What is Second Look Sentencing?
The Sentencing Project is a national group advocating for effective and humane responses to crime that minimize imprisonment and criminalization of youth and adults by promoting racial, ethnic, economic, and gender justice.
Their website contains the report A Second Look at Injustice, written by Nazgol Ghandnoosh, Ph.D.
Per the Sentencing Project, there were more than 200,000 people in U.S. prisons serving life sentences in 2020. That number is more than were in prison with any sentence in 1970. Nearly half of the life-sentenced population is Black. Nearly one-third is 55 or older.
“Legal experts recommend taking a second look at prison sentences after people have served 10 to 15 years, to ensure that sentences reflect society’s evolving norms and knowledge,” Ghandnoosh wrote.
Ghandnoosh noted that criminological research has established that longer prison sentences are counterproductive to public safety.
“Many people serving long sentences, including for a violent crime, no longer pose a public safety risk when they have aged out of crime. Long sentences are of limited deterrent value and are costly, because of the higher cost of imprisoning the elderly,” Ghandnoosh writes.
The following Second Look Sentencing Acts were spotlighted by Ghandnoosh:
- California’s 2018 law (Assembly Bill 2942) allows district attorneys to initiate resentencing.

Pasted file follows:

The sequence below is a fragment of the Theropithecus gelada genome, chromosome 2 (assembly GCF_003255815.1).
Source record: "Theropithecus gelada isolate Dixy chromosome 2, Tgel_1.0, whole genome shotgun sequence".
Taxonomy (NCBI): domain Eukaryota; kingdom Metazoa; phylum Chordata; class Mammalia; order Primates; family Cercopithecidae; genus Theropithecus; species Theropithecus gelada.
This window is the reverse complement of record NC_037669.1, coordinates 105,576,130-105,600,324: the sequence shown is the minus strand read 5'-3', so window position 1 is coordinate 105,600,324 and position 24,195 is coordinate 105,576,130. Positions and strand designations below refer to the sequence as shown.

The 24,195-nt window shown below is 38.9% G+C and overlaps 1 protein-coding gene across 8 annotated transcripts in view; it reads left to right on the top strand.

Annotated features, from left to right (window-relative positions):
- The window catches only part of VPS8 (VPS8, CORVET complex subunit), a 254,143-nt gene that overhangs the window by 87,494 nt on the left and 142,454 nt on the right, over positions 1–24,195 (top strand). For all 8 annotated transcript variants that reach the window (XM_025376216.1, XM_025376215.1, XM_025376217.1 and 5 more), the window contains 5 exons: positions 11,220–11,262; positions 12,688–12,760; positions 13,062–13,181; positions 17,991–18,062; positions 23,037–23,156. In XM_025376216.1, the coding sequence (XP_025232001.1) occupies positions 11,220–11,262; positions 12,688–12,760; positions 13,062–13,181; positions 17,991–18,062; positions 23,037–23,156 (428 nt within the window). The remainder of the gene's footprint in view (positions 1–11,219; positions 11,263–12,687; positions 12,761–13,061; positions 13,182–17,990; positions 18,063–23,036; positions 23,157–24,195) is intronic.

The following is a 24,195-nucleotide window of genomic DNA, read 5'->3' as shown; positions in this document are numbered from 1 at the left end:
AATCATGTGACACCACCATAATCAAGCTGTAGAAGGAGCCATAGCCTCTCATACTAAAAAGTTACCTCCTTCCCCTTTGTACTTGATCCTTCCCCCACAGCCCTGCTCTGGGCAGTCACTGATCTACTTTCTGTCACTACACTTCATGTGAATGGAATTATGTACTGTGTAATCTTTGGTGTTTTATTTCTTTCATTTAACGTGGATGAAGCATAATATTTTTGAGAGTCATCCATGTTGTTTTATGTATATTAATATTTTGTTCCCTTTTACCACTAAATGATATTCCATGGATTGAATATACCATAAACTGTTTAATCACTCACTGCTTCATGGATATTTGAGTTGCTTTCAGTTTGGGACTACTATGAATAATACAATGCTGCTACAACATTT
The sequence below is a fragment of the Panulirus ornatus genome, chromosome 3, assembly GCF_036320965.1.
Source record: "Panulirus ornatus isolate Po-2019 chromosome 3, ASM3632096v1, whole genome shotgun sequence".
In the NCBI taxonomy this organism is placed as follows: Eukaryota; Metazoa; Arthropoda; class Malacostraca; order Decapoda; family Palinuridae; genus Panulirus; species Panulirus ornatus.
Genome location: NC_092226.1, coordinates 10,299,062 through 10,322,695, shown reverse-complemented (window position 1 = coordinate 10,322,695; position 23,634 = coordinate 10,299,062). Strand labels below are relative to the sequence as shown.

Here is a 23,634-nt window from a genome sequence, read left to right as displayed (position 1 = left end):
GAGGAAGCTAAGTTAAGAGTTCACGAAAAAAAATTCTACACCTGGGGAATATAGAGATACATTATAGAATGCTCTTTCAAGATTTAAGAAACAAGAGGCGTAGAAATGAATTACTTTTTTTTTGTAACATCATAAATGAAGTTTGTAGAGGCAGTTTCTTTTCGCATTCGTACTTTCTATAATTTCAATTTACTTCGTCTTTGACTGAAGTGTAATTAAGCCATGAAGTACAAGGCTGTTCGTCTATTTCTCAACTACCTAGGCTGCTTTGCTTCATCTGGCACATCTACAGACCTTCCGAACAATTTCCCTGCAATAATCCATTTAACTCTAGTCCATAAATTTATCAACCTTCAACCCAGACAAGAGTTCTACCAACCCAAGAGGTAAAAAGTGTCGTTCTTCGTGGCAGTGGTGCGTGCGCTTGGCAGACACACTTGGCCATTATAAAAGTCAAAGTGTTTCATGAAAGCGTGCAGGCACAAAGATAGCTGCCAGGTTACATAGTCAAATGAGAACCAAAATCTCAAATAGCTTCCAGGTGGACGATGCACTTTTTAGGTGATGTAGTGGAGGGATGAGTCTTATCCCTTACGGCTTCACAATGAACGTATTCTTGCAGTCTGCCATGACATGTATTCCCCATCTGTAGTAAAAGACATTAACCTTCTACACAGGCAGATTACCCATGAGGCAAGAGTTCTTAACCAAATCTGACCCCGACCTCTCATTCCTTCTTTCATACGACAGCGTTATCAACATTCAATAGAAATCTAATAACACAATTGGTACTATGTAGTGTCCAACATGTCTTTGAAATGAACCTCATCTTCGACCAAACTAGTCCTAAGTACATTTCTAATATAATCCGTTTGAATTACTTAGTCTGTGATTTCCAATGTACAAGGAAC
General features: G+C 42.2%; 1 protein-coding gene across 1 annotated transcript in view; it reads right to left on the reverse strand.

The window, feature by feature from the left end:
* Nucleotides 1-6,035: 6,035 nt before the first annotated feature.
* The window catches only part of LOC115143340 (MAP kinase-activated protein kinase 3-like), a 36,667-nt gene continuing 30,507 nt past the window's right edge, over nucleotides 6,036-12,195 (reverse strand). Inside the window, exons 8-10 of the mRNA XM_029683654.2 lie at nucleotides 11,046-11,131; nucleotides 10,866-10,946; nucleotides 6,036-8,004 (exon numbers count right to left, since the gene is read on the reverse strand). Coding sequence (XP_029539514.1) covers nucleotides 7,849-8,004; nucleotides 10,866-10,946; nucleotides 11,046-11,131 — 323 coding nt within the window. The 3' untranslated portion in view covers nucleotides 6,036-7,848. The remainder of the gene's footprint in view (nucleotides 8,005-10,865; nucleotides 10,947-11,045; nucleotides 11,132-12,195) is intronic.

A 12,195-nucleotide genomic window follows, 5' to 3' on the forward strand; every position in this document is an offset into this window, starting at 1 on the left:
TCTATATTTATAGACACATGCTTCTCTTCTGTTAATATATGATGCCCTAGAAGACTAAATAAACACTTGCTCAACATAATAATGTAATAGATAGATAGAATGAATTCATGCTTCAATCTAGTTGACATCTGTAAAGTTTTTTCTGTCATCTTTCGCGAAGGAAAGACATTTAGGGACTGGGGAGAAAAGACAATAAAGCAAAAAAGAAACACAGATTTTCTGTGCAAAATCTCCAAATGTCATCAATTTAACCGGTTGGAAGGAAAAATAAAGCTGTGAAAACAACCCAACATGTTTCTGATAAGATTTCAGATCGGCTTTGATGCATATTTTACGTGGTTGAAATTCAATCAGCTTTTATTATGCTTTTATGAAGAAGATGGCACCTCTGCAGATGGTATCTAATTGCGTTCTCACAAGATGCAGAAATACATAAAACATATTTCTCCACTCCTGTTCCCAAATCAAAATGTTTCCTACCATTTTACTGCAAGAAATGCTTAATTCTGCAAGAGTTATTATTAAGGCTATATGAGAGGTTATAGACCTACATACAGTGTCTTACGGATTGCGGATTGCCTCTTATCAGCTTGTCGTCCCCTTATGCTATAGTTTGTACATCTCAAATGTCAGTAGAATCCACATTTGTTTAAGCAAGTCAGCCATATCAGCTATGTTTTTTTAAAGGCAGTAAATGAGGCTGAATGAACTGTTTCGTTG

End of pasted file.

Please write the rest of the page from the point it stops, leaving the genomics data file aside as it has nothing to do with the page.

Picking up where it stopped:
- Washington, DC’s Second Look Amendment Act (2020) allows those who committed crimes as emerging adults — under age 25 — to petition for resentencing after 15 years of imprisonment.
- New York State’s Elder Parole bill would allow people aged 55 and older who have served 15 or more years in prison to receive a parole hearing.
West Virginia House Bill 2962
House Bill 2962, the Second Look Sentencing Act, was introduced by Del. Kayla Young, D-Kanawha, on Jan. 24. A similar bill was also introduced by Young last year, but it did not make it out of committee.
HB 2962 states that West Virginia judges may consider and modify a prison sentence that is more than 10 years if:
A person has served at least 10 years of their sentence; and the court finds that: (1) The defendant is not a danger to any person or community; or (2) the defendant presents no credible risk of criminal conduct; or (3) the defendant demonstrates a readiness for reentry; and (4) the interests of justice warrant a sentence modification. Individuals granted a sentence modification shall remain under supervised release for no more than five years following their release from prison. The court shall state on the record the reasons for granting or denying a sentence modification. There is a presumption of release for a defendant who is 50 years or older on the date of application for resentencing.